• Don’t make impulse purchases. Resist the temptation to buy anything just to be able to mark it off your list. A thoughtless gift isn’t worth the paper it’s wrapped in.
• Make your shopping trips short by having a shopping strategy. Know what you want, where you’re going to get it, and how much you’re going to spend. Your goal is to get in and get out of the stores, thus limiting the temptation to spend.
• While shopping, take frequent breaks and track your spending. Staying on budget equals staying in the black.
• Resist paying steep rush shipping charges. It’s better to find an alternative gift than to spend as much in shipping as you did on the gift.
• If you can’t find the right gift, know that a gift card always fits. Further, the recipient can use it during the steep after-Christmas sales and maximize the value.

Also, play it safe and inquire about the return policy before you buy. If the store offers a gift receipt, be sure to include it with the package, thus making a return much simpler.

If your holiday spending has you seeing red, visit www.DebtAdvice.org for more information.

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20 Metros Join List of Improving Housing Markets Index in December

December 20, 2011 4:04 pm

The number of improving housing markets continued to expand for a fourth consecutive month in December, rising from 30 to 41 on the latest National Association of Home Builders/First American Improving Markets Index (IMI), released recently. The December list featured 20 new additions, including several major markets such as Washington, D.C.; San Jose, Calif.; and Toledo, Ohio. Meanwhile, nine smaller markets dropped off the list, primarily due to softer house prices.

The index identifies metropolitan areas that have shown improvement from their respective troughs in housing permits, employment and house prices for at least six consecutive months.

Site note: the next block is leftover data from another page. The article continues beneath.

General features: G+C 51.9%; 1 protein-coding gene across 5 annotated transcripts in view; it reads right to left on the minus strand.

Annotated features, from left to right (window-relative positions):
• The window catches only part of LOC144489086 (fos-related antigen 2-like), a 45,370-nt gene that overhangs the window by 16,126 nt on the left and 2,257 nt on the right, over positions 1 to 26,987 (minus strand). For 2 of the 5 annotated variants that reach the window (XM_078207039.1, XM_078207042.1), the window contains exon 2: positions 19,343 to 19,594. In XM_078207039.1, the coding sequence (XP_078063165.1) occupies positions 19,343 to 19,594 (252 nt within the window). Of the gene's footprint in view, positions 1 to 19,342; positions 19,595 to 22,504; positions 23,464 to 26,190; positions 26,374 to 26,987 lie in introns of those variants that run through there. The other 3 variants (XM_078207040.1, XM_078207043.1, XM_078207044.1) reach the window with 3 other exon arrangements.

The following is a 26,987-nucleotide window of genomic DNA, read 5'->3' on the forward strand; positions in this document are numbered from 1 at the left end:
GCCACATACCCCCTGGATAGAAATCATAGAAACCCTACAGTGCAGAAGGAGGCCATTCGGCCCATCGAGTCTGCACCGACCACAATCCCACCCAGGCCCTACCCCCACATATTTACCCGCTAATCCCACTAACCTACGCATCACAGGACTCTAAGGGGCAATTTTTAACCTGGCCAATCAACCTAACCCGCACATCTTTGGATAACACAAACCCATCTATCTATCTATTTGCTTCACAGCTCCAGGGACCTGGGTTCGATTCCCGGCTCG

New entrants to the list in December include the following:

Ann Arbor, Mich.
Athens, Ga.
Boulder, Colo.
Burlington, Vt.
Canton, Ohio
Charleston, W.Va.
Danville, Va.
Fort Wayne, Ind.
Grand Forks, N.D.
Jackson, Miss.
Kingsport, Tenn.
Laredo, Texas
Lincoln, Neb.
Muncie, Ind.
Muskegon, Mich.
San Jose, Calif.
Scranton, Pa.
Toledo, Ohio
Washington, D.C.
Winchester, Va.

"The increases we continue to see in the number and geographic diversity of improving metros are quite encouraging, and evidence of the fact that all housing markets are dependent on uniquely local factors," said NAHB Chairman Bob Nielsen, a home builder from Reno, Nev. He noted that as of December, a total of 21 states and the District of Columbia are represented on the improving markets list—up from14 states represented in November.

"The December IMI results are very much in keeping with the latest government housing data and our own builder surveys, which have shown modest signs of improvement in certain individual markets where employment is gaining and distressed properties are not as numerous," said NAHB Chief Economist David Crowe. "These gradual improvements are now becoming evident not just in small, energy-producing metros that have previously dominated the IMI, but also in several larger markets and areas with more diverse economies."

The nine markets that dropped off the IMI in December include Alexandria, La.; Fairbanks, Alaska; Hinesville, Ga.; Houma, La.; Jonesboro, Ark.; Lima, Ohio; Pine Bluff, Ark.; Sumter, S.C. and Waco, Texas. All but two of these metros fell from the list due to softening house prices. The exceptions to the rule were Jonesboro and Waco, where declines were registered in employment and single-family housing permits, respectively.

The IMI is designed to track housing markets throughout the country that are showing signs of improving economic health. The index measures three sets of independent monthly data to get a mark on the top improving Metropolitan Statistical Areas. The three indicators that are analyzed are employment growth from the Bureau of Labor Statistics, house price appreciation from Freddie Mac, and single-family housing permit growth from the U.S. Census Bureau. NAHB uses the latest available data from these sources to generate a list of improving markets. A metro area must see improvement in all three areas for at least six months following their respective troughs before being included on the improving markets list.

For more information, visit www.nahb.org/imi.

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How to Make New Year's Fitness Resolutions Stick

December 19, 2011 10:04 pm